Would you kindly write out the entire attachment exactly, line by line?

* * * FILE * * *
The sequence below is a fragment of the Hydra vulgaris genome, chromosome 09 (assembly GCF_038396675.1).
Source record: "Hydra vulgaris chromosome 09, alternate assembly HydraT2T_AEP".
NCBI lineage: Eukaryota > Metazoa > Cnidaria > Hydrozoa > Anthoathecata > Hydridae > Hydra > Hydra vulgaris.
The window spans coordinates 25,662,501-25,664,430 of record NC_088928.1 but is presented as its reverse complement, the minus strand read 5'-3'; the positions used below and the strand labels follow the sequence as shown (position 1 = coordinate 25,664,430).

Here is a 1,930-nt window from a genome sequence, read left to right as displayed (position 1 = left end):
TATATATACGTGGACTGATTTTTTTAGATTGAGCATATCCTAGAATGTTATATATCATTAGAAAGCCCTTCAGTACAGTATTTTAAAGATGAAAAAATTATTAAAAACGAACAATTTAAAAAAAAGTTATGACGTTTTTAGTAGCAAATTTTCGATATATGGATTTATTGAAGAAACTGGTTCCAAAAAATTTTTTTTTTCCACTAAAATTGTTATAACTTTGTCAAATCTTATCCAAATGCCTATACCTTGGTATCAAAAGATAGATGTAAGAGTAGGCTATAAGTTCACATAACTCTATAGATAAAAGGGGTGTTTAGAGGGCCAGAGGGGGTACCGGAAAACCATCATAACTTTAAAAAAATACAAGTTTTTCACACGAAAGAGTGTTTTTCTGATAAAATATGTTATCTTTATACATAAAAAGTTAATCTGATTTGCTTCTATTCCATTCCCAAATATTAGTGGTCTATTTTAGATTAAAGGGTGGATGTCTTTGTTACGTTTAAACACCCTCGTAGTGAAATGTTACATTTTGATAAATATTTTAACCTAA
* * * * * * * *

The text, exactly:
The sequence below is a fragment of the Hydra vulgaris genome, chromosome 09 (assembly GCF_038396675.1).
Source record: "Hydra vulgaris chromosome 09, alternate assembly HydraT2T_AEP".
NCBI lineage: Eukaryota > Metazoa > Cnidaria > Hydrozoa > Anthoathecata > Hydridae > Hydra > Hydra vulgaris.
The window spans coordinates 25,662,501-25,664,430 of record NC_088928.1 but is presented as its reverse complement, the minus strand read 5'-3'; the positions used below and the strand labels follow the sequence as shown (position 1 = coordinate 25,664,430).

Here is a 1,930-nt window from a genome sequence, read left to right as displayed (position 1 = left end):
TATATATACGTGGACTGATTTTTTTAGATTGAGCATATCCTAGAATGTTATATATCATTAGAAAGCCCTTCAGTACAGTATTTTAAAGATGAAAAAATTATTAAAAACGAACAATTTAAAAAAAAGTTATGACGTTTTTAGTAGCAAATTTTCGATATATGGATTTATTGAAGAAACTGGTTCCAAAAAATTTTTTTTTTCCACTAAAATTGTTATAACTTTGTCAAATCTTATCCAAATGCCTATACCTTGGTATCAAAAGATAGATGTAAGAGTAGGCTATAAGTTCACATAACTCTATAGATAAAAGGGGTGTTTAGAGGGCCAGAGGGGGTACCGGAAAACCATCATAACTTTAAAAAAATACAAGTTTTTCACACGAAAGAGTGTTTTTCTGATAAAATATGTTATCTTTATACATAAAAAGTTAATCTGATTTGCTTCTATTCCATTCCCAAATATTAGTGGTCTATTTTAGATTAAAGGGTGGATGTCTTTGTTACGTTTAAACACCCTCGTAGTGAAATGTTACATTTTGATAAATATTTTAACCTAA